Fairbank J, Frost H, Wilson-MacDonald J, Yu LM, Barker K, Collins R. Randomised controlled trial to compare surgical stabilisation of the lumbar spine with an intensive rehabilitation programme for patients with chronic low back pain: the MRC spine stabilisation trial. BMJ.330:1233

The University of Warwick, Coventry, England, United Kingdom
BMJ (online) (Impact Factor: 17.45). 06/2005; 330(7502):1233. DOI: 10.1136/bmj.38441.620417.8F
Source: PubMed


To assess the clinical effectiveness of surgical stabilisation (spinal fusion) compared with intensive rehabilitation for patients with chronic low back pain.
Multicentre randomised controlled trial.
15 secondary care orthopaedic and rehabilitation centres across the United Kingdom.
349 participants aged 18-55 with chronic low back pain of at least one year's duration who were considered candidates for spinal fusion.
Lumbar spine fusion or an intensive rehabilitation programme based on principles of cognitive behaviour therapy.
The primary outcomes were the Oswestry disability index and the shuttle walking test measured at baseline and two years after randomisation. The SF-36 instrument was used as a secondary outcome measure.
176 participants were assigned to surgery and 173 to rehabilitation. 284 (81%) provided follow-up data at 24 months. The mean Oswestry disability index changed favourably from 46.5 (SD 14.6) to 34.0 (SD 21.1) in the surgery group and from 44.8 (SD14.8) to 36.1 (SD 20.6) in the rehabilitation group. The estimated mean difference between the groups was -4.1 (95% confidence interval -8.1 to -0.1, P = 0.045) in favour of surgery. No significant differences between the treatment groups were observed in the shuttle walking test or any of the other outcome measures.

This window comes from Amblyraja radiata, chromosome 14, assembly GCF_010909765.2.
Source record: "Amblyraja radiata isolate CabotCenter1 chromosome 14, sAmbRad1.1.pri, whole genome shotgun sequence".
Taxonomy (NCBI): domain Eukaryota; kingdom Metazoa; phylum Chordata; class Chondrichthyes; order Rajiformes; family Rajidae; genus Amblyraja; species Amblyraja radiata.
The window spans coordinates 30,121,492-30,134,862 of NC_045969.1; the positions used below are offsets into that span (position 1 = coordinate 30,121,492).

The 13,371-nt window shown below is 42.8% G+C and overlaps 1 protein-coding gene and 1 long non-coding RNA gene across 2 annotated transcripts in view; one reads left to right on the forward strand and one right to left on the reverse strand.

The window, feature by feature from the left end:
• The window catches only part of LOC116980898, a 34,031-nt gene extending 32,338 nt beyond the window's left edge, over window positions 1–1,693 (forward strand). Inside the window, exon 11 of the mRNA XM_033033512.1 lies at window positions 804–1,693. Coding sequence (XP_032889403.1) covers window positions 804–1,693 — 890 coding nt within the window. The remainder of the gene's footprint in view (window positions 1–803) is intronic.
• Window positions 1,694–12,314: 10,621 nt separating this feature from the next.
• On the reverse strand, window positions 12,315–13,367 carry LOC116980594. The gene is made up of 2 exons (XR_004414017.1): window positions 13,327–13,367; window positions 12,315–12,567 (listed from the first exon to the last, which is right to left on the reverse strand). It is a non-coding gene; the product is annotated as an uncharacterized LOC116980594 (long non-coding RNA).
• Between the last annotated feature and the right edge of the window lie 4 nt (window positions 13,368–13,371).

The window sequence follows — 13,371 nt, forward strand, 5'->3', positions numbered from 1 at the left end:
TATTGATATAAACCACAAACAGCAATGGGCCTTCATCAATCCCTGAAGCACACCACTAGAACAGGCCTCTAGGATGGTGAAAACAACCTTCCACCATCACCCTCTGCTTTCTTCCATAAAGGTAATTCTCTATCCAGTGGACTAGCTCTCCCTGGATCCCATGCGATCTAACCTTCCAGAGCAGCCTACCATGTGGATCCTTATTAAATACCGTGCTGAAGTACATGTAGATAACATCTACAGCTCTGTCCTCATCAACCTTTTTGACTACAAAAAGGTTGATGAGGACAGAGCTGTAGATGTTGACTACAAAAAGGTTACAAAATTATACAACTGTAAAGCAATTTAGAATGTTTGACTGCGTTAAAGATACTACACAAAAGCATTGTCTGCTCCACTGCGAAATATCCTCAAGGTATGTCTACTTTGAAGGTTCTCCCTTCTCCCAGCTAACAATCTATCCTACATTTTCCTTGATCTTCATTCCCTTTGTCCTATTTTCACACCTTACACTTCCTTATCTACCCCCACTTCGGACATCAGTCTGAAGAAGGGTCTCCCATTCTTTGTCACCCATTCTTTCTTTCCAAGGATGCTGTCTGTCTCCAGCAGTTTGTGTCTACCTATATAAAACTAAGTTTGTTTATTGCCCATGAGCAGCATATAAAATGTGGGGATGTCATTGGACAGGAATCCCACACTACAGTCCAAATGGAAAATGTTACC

Both groups reported reductions in disability during two years of follow-up, possibly unrelated to the interventions. The statistical difference between treatment groups in one of the two primary outcome measures was marginal and only just reached the predefined minimal clinical difference, and the potential risk and additional cost of surgery also need to be considered. No clear evidence emerged that primary spinal fusion surgery was any more beneficial than intensive rehabilitation.

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Available from: Karen Barker, Oct 05, 2015
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    • "The fear-avoidance model, as presented by Vlayen and Linton [35] is depicted in Figure 1. As described earlier, interventions that have used CBT approaches to target catastrophizing and fear-avoidance behaviours have shown an association with a reduction in pain behaviours, physical disability and depression in both surgical and non-surgical CLBP patients [13,20,21,36,37]. "